Dear Creative Scotland:  Ellie Harrison is a Class Act

Sighthill, North Glasgow

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In 2014 Glasgow City Council provoked uproar by proposing the demolition of the infamous Red Road flats as part of the opening ceremony of the Commonwealth Games.  It was a truly defining moment for Scotland’s largest local authority and met with what seemed like universal derision.

But be honest.  How many people from more affluent back grounds actually thought it was quite a good idea until the wider population signalled how deeply offended they were? Come on tell the truth.

The notion of watching those unsightly high-rises crumbling at free-fall speed filled much of Glasgow’s middle class population with excitement.  The towers’ enduring memory would now stand as a symbol of social renewal following a nightmarish period of de-industrialisation that left many pockets of Scottish life better off while entire communities lay idle, drug-addicted, on the economic scrap-heap.

No longer would families live like battery hens, caged in sky-scraping fire-traps (academically celebrated, award-winning fire-traps in their day), shuttling up and down urine scented elevators with second-hand prams or braving barely-lit stairwells that reeked of wet dogs and damp cigarette butts – couples arguing through the paper walls.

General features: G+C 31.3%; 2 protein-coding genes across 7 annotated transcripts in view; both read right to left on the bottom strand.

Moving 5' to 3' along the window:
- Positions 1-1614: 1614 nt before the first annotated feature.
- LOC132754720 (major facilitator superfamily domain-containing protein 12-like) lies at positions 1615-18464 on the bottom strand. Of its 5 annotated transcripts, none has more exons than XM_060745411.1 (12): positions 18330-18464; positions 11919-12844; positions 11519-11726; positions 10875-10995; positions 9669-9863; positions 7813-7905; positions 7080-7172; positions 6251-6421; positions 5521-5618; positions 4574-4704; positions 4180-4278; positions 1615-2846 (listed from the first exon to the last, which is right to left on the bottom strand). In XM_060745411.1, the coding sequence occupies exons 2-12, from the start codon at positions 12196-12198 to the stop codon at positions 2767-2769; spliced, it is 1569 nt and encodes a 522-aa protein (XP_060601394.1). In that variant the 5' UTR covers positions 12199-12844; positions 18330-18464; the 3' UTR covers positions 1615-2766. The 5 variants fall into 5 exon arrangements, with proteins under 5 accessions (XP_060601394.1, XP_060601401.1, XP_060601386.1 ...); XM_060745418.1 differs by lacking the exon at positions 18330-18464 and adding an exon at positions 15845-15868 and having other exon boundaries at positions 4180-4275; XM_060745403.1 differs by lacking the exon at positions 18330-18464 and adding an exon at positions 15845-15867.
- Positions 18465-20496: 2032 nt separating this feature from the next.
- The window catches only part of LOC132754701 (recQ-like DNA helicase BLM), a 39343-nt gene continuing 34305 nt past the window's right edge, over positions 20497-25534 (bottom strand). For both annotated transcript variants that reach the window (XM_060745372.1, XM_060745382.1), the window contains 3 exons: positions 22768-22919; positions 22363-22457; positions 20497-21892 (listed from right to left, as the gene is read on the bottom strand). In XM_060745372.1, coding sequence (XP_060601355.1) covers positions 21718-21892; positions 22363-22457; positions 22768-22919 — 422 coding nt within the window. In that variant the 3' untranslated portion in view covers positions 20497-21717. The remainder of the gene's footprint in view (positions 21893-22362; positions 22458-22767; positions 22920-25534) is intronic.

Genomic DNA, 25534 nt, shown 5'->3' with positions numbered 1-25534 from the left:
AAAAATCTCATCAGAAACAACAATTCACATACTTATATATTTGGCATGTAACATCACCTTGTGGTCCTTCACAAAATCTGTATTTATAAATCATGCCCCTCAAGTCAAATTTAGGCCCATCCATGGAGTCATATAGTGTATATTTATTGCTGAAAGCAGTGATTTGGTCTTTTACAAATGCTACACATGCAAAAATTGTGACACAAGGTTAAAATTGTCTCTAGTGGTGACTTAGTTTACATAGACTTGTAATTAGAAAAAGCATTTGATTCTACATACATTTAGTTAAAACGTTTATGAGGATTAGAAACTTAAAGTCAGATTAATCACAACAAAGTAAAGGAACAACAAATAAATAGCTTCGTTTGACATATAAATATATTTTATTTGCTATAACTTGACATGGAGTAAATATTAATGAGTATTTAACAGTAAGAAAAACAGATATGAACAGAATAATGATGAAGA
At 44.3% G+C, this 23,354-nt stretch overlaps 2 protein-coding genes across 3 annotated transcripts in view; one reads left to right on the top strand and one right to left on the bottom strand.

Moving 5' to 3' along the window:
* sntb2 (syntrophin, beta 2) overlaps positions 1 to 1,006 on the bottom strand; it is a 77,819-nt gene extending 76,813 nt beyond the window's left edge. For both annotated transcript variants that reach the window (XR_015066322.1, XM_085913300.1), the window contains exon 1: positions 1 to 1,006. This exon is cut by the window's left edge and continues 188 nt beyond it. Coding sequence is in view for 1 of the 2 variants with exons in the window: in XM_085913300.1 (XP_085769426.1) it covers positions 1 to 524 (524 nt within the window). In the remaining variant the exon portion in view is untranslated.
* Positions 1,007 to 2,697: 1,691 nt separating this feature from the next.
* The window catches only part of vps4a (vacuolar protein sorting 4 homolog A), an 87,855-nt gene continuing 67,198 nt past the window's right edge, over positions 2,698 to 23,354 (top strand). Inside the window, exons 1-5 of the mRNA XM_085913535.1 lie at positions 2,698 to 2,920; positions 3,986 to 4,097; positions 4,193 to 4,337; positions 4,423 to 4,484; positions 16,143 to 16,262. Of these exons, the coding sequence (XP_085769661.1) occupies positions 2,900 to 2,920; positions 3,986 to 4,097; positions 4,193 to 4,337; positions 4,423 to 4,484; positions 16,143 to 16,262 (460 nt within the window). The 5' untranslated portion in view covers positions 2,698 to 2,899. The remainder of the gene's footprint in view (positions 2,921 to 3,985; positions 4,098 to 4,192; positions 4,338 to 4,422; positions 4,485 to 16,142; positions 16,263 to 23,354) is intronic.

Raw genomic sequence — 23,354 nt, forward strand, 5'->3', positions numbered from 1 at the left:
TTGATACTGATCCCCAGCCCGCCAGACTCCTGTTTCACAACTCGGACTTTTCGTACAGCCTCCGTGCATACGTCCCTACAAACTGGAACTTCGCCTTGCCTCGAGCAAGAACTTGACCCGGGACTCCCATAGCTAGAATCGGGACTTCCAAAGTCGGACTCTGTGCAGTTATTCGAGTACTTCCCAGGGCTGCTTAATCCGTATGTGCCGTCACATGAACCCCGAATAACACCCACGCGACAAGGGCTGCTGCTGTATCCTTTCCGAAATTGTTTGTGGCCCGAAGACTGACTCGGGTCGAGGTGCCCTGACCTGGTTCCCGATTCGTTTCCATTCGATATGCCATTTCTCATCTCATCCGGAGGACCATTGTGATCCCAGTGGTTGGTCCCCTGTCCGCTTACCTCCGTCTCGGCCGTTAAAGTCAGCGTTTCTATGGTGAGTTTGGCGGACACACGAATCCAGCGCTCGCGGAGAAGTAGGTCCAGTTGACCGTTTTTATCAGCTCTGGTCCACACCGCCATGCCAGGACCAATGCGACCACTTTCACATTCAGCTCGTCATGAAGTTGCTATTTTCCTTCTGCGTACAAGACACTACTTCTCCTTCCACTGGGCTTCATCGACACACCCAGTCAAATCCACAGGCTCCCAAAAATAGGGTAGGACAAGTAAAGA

Finally these ungodly eyesores and the social deprivation they symbolised would be ripped from the Glasgow skyline like rotten teeth in a television extravaganza beamed around the globe for the sport of all the world’s citizens.

The idea this may have been upsetting – heart-breaking even – to the people who used to live on Red Road was barely an afterthought.

Welcome to Scotland where this sort of thing goes on all the time yet somehow people have the gall to wonder why so many are pissed off about Ellie Harrison’s year-long fact-finding mission.  A journey into the bohemian odyssey that is the very specific daily plight of a celebrated, internationally known, distinctly educated, professional contemporary artist cursed to live off the humiliating crumbs of regular commissions.

Shake yourselves awake man.  This was never about attacking one unfortunately titled project.